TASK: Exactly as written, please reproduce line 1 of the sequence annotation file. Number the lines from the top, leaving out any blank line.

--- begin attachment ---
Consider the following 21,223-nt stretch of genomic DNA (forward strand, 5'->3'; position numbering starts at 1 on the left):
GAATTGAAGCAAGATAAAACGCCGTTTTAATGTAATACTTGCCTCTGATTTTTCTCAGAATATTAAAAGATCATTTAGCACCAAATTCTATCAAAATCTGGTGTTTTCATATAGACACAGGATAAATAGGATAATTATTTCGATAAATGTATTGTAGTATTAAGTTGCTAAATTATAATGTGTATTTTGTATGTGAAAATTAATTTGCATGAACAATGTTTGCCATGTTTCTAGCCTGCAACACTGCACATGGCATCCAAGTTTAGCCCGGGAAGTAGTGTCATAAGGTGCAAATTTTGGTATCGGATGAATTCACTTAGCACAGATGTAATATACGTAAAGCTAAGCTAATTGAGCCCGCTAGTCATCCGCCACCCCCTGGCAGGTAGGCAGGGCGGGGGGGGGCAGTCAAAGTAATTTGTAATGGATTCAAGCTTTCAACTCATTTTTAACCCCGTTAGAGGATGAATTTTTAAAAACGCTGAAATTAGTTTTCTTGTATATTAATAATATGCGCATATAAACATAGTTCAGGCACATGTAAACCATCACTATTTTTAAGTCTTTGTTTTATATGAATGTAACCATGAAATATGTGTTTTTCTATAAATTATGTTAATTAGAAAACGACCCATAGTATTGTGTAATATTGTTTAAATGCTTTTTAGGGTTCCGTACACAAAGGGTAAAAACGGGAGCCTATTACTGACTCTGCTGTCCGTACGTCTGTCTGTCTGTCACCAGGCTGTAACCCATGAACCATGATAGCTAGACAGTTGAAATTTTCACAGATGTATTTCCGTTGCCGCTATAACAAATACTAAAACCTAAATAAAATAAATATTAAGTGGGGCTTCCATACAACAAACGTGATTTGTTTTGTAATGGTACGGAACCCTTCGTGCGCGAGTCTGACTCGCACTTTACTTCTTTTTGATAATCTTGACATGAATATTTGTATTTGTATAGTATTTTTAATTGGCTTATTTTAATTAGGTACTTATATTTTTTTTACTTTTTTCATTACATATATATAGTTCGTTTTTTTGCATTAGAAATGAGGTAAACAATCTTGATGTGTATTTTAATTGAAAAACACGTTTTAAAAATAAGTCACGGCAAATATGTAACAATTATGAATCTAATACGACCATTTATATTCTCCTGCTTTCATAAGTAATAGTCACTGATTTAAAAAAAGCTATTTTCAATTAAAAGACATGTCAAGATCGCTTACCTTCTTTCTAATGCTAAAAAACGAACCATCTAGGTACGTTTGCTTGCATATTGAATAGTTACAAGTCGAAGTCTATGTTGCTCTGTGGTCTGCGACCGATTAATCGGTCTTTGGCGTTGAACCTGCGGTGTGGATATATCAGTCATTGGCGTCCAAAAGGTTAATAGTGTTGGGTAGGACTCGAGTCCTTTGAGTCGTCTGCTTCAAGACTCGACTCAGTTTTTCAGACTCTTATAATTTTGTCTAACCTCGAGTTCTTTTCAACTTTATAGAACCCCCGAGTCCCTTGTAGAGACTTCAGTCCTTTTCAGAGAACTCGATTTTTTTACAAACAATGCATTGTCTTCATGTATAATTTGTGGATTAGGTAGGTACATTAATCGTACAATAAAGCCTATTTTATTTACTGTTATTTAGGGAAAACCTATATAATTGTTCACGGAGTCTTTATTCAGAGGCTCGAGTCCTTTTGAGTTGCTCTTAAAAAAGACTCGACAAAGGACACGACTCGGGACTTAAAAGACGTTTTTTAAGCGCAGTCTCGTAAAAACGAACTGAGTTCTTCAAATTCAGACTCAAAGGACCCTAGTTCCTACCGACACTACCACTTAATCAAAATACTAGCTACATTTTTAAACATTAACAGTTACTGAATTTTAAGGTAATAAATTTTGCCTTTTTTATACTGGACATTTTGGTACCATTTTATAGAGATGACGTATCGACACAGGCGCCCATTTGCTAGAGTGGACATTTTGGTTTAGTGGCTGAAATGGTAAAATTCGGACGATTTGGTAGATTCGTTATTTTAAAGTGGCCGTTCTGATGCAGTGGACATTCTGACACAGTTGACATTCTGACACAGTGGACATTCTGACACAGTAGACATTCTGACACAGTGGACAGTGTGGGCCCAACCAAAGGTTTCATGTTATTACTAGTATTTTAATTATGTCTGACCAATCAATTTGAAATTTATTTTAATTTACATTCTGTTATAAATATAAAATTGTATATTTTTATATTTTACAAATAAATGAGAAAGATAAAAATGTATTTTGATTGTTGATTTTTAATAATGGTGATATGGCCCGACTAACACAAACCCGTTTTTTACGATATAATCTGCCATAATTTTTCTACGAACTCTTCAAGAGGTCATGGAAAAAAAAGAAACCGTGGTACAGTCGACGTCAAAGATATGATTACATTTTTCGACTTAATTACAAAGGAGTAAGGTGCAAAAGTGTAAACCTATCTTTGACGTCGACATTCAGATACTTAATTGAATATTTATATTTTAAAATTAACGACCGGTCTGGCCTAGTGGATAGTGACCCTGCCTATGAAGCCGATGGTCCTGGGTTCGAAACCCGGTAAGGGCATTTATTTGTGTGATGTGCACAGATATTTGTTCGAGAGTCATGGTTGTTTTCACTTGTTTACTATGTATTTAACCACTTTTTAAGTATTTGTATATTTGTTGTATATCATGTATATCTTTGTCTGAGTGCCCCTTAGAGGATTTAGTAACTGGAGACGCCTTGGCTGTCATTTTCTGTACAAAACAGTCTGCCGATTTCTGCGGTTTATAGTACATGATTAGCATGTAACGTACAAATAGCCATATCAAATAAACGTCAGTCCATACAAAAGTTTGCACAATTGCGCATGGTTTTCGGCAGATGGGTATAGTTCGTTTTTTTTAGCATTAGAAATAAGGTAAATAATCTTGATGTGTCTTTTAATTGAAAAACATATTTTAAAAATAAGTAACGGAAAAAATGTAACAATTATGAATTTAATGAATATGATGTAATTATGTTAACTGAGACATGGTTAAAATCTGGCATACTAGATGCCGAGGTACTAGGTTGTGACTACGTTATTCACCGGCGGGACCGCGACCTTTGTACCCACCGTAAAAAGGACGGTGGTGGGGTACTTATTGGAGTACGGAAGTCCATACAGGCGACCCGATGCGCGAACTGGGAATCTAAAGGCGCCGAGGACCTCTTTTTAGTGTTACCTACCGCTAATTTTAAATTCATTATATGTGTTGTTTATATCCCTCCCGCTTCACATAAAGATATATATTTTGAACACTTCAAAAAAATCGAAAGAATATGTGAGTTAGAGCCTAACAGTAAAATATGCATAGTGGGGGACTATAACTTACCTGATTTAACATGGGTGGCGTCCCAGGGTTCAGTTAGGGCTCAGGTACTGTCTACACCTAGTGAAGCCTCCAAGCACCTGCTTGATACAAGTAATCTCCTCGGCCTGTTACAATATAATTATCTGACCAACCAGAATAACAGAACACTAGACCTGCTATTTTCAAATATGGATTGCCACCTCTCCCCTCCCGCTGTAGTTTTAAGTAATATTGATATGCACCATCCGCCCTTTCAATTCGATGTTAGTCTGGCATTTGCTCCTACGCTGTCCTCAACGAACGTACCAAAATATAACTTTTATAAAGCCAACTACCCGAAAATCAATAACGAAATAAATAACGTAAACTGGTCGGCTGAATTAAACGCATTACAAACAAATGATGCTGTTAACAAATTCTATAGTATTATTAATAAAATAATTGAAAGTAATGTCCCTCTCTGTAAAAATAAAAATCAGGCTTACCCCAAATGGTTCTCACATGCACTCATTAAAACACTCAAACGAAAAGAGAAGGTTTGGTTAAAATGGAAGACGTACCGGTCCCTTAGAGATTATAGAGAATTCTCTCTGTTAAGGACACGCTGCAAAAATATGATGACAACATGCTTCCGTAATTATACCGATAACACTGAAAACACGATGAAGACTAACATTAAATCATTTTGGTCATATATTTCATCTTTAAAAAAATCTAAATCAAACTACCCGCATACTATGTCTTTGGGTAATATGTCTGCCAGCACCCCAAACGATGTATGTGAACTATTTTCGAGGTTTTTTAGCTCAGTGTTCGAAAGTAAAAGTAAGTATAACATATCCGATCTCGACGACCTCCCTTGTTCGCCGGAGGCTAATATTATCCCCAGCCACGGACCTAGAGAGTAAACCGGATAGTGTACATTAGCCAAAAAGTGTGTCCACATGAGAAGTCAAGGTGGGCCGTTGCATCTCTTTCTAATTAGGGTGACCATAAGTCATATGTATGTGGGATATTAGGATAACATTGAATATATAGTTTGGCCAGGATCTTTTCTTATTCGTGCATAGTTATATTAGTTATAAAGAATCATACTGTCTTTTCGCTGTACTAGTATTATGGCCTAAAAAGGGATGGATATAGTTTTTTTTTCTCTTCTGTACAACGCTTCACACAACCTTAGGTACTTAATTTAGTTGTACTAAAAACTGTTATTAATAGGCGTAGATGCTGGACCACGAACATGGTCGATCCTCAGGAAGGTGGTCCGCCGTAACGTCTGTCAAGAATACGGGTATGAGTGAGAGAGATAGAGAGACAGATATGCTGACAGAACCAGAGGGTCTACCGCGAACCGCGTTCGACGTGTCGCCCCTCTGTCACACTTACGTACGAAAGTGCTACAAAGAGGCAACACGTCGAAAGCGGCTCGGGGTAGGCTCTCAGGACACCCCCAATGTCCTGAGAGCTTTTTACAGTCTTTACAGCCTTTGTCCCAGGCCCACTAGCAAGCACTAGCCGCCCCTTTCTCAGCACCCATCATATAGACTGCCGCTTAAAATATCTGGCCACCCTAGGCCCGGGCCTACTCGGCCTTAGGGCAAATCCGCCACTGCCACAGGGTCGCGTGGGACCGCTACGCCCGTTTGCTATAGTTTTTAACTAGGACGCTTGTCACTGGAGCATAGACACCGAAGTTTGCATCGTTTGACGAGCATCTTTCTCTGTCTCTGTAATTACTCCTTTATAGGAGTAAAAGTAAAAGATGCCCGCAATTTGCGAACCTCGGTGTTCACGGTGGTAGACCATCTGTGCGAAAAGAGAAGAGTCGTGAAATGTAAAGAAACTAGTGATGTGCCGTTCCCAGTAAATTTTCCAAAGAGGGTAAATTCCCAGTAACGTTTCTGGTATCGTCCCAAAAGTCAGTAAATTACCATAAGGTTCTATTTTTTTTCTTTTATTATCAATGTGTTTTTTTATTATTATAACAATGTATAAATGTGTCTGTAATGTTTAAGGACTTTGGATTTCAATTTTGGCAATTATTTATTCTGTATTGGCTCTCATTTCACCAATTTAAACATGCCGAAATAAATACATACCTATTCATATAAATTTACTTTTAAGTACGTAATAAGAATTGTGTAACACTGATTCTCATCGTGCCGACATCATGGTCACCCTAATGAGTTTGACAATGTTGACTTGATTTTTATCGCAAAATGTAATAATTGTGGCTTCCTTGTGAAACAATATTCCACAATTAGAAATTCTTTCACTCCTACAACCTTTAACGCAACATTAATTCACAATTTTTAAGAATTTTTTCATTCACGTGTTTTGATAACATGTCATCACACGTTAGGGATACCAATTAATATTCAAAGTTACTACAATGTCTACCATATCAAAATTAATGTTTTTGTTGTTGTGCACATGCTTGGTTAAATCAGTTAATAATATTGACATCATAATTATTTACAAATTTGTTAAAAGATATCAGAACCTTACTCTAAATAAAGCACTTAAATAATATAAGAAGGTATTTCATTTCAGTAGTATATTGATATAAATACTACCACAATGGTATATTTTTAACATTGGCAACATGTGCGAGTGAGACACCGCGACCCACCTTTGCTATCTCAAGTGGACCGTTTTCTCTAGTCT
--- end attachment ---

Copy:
Consider the following 21,223-nt stretch of genomic DNA (forward strand, 5'->3'; position numbering starts at 1 on the left):